NEW YORK (GenomeWeb) – Researchers at Zhejiang University in Hangzhou, China, have demonstrated the utility of an automated microfluidics handling robot to print nanoliter-sized droplets on a reusable chip for single-cell RT-qPCR.
The technique is "simple to use and compatible with currently used biological operations and systems" which should make it "easily accepted by [the] biological research community," Qun Fang, a professor of analytical chemistry and co-author of a Scientific Reports paper describing the method, told GenomeWeb in an email.
The new system is an improvement over conventional methods, which can include manipulating single cells under the microscope and are often low throughput and consume copious reagents. It is also more flexible and less expensive than commercial products for similar purposes, such as single-cell analysis arrays from Fluidigm, Fang said.
In the method, a microfluidics robot prints a dilute cell suspension on hydrophilic spots of a silicon chip to create an array. Droplets can be between 60 picoliters and 200 nanoliters, and evaporation in this semi-open system is limited by using a layer of mineral oil.
Cells are compartmentalized in the droplets based on Poisson distribution. "There are zero, one, two, three, and more cells per droplet [and] the highest probability for single-cell encapsulation in droplets was about 35 percent," Fang noted.
The droplets are identified based on their spatial information, and number of cells distributed in each droplet is measured and, Fang said. Then, all the procedures required for single-cell RT-qPCR can be performed in the droplets, including thermal lysis, reverse transcription, and quantitative PCR with fluorescence detection.
In the study, the method was used to measure expression levels of mir-122 in the Huh-7 hepatocellular cell line.
Specifically, an array of 360 2-nanoliter droplets had 126 droplets containing single cells, and empty droplets had Ct values beyond the cutoff value. The copy numbers of mir-122, a liver-specific micro RNA, were highly variable, from about 3,000 to almost 80,000, with a mean copy number comparable to reported values for Huh-7 cells. RT-qPCR required overcoming cell lysate-induced PCR inhibition by increasing concentrations of PCR reagents.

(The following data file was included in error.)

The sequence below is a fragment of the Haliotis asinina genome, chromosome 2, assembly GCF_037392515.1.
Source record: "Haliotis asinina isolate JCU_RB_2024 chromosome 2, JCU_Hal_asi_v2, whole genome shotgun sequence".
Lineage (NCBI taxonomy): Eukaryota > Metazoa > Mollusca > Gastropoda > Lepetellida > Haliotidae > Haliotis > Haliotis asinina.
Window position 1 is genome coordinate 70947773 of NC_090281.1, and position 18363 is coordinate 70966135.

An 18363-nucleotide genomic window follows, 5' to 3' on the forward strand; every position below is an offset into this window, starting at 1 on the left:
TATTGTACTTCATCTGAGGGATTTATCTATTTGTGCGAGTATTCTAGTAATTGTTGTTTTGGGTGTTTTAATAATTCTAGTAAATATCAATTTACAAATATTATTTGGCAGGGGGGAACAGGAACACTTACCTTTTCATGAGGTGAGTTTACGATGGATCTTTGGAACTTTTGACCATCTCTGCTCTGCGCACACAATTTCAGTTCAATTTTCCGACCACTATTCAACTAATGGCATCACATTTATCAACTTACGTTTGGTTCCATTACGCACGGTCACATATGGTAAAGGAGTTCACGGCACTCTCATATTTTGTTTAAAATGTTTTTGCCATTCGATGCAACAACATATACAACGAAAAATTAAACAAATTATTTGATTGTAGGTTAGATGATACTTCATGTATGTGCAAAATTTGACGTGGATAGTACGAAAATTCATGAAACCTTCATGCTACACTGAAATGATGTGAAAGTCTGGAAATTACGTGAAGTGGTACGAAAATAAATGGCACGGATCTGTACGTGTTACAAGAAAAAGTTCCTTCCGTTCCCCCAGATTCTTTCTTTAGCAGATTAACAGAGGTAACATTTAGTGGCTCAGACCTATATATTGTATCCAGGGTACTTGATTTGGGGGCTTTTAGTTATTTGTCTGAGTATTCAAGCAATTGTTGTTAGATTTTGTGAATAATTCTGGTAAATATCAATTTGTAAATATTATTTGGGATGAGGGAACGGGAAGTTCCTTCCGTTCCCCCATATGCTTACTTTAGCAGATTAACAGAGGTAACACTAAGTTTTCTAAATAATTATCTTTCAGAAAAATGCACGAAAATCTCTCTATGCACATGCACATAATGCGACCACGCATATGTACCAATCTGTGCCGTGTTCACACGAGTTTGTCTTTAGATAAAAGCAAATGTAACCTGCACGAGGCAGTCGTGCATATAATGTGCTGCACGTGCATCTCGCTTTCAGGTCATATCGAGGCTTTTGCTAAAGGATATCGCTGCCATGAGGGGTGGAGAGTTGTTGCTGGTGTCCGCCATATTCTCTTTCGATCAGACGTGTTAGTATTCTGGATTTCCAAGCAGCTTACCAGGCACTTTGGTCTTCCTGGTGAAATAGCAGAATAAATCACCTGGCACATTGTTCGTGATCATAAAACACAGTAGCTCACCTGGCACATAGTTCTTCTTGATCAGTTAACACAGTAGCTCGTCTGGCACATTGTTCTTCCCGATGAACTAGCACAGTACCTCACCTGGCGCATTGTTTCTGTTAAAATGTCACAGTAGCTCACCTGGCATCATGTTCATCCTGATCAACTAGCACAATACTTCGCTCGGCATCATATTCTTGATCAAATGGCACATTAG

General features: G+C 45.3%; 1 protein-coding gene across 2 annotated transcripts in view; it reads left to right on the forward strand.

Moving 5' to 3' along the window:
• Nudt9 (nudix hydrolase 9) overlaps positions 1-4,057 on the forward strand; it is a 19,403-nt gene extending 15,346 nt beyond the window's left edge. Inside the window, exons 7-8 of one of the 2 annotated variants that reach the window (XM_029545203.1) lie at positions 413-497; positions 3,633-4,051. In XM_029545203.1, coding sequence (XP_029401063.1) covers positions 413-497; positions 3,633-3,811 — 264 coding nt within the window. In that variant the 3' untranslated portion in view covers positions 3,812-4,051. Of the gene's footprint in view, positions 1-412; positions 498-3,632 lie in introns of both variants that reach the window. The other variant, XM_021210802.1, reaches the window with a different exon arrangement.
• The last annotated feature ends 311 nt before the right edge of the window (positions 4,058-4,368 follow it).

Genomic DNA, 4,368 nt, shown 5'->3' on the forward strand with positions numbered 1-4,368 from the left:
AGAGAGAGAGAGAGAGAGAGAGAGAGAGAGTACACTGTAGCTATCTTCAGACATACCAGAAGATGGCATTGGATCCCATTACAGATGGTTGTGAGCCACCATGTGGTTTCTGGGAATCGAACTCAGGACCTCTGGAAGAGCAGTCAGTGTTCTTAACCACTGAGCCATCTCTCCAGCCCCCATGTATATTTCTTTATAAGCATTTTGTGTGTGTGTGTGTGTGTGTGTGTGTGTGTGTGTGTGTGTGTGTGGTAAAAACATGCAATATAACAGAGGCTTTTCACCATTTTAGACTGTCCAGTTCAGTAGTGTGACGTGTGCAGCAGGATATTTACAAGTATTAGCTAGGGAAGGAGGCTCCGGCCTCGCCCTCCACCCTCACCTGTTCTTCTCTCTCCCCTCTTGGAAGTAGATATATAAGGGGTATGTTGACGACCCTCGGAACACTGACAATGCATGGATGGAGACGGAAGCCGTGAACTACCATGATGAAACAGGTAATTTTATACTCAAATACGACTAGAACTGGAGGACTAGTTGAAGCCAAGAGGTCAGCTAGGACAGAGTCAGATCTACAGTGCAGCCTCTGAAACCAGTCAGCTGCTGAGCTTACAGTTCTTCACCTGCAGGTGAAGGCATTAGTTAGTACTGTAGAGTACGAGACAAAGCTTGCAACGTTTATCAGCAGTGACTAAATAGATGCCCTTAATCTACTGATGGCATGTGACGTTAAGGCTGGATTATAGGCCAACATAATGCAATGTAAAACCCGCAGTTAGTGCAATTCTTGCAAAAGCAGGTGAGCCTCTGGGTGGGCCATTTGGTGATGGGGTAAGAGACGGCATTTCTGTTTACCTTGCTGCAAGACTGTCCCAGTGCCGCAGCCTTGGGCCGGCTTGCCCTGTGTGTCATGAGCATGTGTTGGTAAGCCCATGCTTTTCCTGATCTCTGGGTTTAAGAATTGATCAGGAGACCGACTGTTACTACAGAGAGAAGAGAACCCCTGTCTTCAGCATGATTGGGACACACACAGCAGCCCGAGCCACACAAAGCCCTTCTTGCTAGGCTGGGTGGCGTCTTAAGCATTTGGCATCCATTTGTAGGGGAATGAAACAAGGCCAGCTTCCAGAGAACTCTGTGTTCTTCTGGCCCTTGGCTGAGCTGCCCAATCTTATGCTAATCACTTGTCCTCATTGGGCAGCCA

The current single-cell-distributing system is based on the group's sequential operation droplet array, or SODA system, published previously in Analytical Chemistry.
"The SODA system is an automated and flexible microfluidic platform for picoliter-scale droplet manipulation, analysis, and screening using the programmable combination of [a] capillary-based liquid aspirating-depositing operation and moving of the oil-covered 2D droplet array," Fang explained.
Fang's group originally developed the SODA system due to its need for a "versatile and automated microfluidic platform for biological research" that didn't require "complicated and long-term microchip fabrication and system building for each specific application," he said.
In terms of operation flexibility, system versatility, and cost, the technique could ultimately be competitive with Fluidigm's single-cell platforms, Fang said.
"The major advantage of the SODA droplet robot technique is flexibility in performing multiple liquid handing operations — it can achieve various liquid handling steps including droplet assembling, generation, indexing, transferring, splitting, and fusion in the picoliter range by using the same hardware and different software programs," he said.
Besides single-cell gene expression analysis, the group has also used the SODA system for chemical library screening and cell-based drug studies.
"Now we are developing a digital PCR system based on the SODA technique. It is quite practical in current biological research, because one such platform can deal with multiple biological applications," Fang said.
Since Fluidigm launched an early-access program for its C1 Single-Cell AutoPrep System for single-cell RT-qPCR in 2012, that platform has become a major revenue driver for the company. The C1 had a total installed base of 1,325 instruments at the end of 2014, and recently-previewed new products for the system included a chip to prepare up to 800 cells for RNA-seq.
Other firms reported to be developing single-cell systems include WaferGen and Cellular Research.
Fang said his group now has a patent in China on the SODA technique and is working on an international patent.
"We have no collaboration in industry yet [but] we have a strong willingness to commercialize our technique [and] now we are seeking commercial partnerships," he said.